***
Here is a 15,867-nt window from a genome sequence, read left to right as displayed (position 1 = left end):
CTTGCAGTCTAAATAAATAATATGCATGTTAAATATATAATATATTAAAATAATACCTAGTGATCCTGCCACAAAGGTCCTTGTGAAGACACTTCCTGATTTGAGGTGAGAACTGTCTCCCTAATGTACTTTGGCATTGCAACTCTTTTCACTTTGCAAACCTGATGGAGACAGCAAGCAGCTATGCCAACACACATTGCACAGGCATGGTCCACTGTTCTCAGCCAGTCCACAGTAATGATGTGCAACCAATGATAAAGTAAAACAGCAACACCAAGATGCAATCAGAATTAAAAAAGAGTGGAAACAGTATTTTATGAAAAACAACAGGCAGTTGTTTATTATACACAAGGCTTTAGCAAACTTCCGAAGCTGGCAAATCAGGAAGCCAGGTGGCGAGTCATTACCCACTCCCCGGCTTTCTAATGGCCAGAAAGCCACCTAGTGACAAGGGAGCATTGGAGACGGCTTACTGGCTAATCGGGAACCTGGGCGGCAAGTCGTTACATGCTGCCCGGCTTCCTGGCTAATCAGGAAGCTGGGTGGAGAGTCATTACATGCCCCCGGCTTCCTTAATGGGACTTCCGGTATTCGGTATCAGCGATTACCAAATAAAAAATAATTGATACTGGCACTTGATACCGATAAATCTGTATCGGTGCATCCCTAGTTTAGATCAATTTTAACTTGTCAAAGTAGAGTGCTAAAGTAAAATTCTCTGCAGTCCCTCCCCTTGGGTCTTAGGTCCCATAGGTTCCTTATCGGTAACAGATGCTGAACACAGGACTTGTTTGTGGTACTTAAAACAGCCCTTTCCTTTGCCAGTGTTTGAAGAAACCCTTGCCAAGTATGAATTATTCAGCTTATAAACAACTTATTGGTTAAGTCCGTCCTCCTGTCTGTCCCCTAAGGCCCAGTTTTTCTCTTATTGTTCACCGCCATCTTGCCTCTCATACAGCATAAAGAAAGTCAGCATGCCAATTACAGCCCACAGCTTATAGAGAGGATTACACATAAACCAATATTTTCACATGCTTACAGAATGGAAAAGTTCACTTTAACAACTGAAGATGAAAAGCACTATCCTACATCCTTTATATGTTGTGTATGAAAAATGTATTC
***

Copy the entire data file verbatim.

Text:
Here is a 15,867-nt window from a genome sequence, read left to right as displayed (position 1 = left end):
CTTGCAGTCTAAATAAATAATATGCATGTTAAATATATAATATATTAAAATAATACCTAGTGATCCTGCCACAAAGGTCCTTGTGAAGACACTTCCTGATTTGAGGTGAGAACTGTCTCCCTAATGTACTTTGGCATTGCAACTCTTTTCACTTTGCAAACCTGATGGAGACAGCAAGCAGCTATGCCAACACACATTGCACAGGCATGGTCCACTGTTCTCAGCCAGTCCACAGTAATGATGTGCAACCAATGATAAAGTAAAACAGCAACACCAAGATGCAATCAGAATTAAAAAAGAGTGGAAACAGTATTTTATGAAAAACAACAGGCAGTTGTTTATTATACACAAGGCTTTAGCAAACTTCCGAAGCTGGCAAATCAGGAAGCCAGGTGGCGAGTCATTACCCACTCCCCGGCTTTCTAATGGCCAGAAAGCCACCTAGTGACAAGGGAGCATTGGAGACGGCTTACTGGCTAATCGGGAACCTGGGCGGCAAGTCGTTACATGCTGCCCGGCTTCCTGGCTAATCAGGAAGCTGGGTGGAGAGTCATTACATGCCCCCGGCTTCCTTAATGGGACTTCCGGTATTCGGTATCAGCGATTACCAAATAAAAAATAATTGATACTGGCACTTGATACCGATAAATCTGTATCGGTGCATCCCTAGTTTAGATCAATTTTAACTTGTCAAAGTAGAGTGCTAAAGTAAAATTCTCTGCAGTCCCTCCCCTTGGGTCTTAGGTCCCATAGGTTCCTTATCGGTAACAGATGCTGAACACAGGACTTGTTTGTGGTACTTAAAACAGCCCTTTCCTTTGCCAGTGTTTGAAGAAACCCTTGCCAAGTATGAATTATTCAGCTTATAAACAACTTATTGGTTAAGTCCGTCCTCCTGTCTGTCCCCTAAGGCCCAGTTTTTCTCTTATTGTTCACCGCCATCTTGCCTCTCATACAGCATAAAGAAAGTCAGCATGCCAATTACAGCCCACAGCTTATAGAGAGGATTACACATAAACCAATATTTTCACATGCTTACAGAATGGAAAAGTTCACTTTAACAACTGAAGATGAAAAGCACTATCCTACATCCTTTATATGTTGTGTATGAAAAATGTATTC